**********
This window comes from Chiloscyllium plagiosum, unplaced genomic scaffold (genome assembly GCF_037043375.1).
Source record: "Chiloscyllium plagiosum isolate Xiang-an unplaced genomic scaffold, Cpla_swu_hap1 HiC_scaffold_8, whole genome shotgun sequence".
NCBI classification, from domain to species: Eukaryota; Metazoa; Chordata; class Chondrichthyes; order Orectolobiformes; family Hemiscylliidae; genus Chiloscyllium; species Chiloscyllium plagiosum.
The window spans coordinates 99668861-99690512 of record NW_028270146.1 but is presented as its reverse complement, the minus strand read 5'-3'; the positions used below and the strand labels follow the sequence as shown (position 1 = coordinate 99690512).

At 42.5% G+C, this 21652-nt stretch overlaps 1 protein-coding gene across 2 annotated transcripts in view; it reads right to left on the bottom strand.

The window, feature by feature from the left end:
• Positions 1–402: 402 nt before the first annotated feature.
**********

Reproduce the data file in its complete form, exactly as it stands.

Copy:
This window comes from Chiloscyllium plagiosum, unplaced genomic scaffold (genome assembly GCF_037043375.1).
Source record: "Chiloscyllium plagiosum isolate Xiang-an unplaced genomic scaffold, Cpla_swu_hap1 HiC_scaffold_8, whole genome shotgun sequence".
NCBI classification, from domain to species: Eukaryota; Metazoa; Chordata; class Chondrichthyes; order Orectolobiformes; family Hemiscylliidae; genus Chiloscyllium; species Chiloscyllium plagiosum.
The window spans coordinates 99668861-99690512 of record NW_028270146.1 but is presented as its reverse complement, the minus strand read 5'-3'; the positions used below and the strand labels follow the sequence as shown (position 1 = coordinate 99690512).

At 42.5% G+C, this 21652-nt stretch overlaps 1 protein-coding gene across 2 annotated transcripts in view; it reads right to left on the bottom strand.

The window, feature by feature from the left end:
• Positions 1–402: 402 nt before the first annotated feature.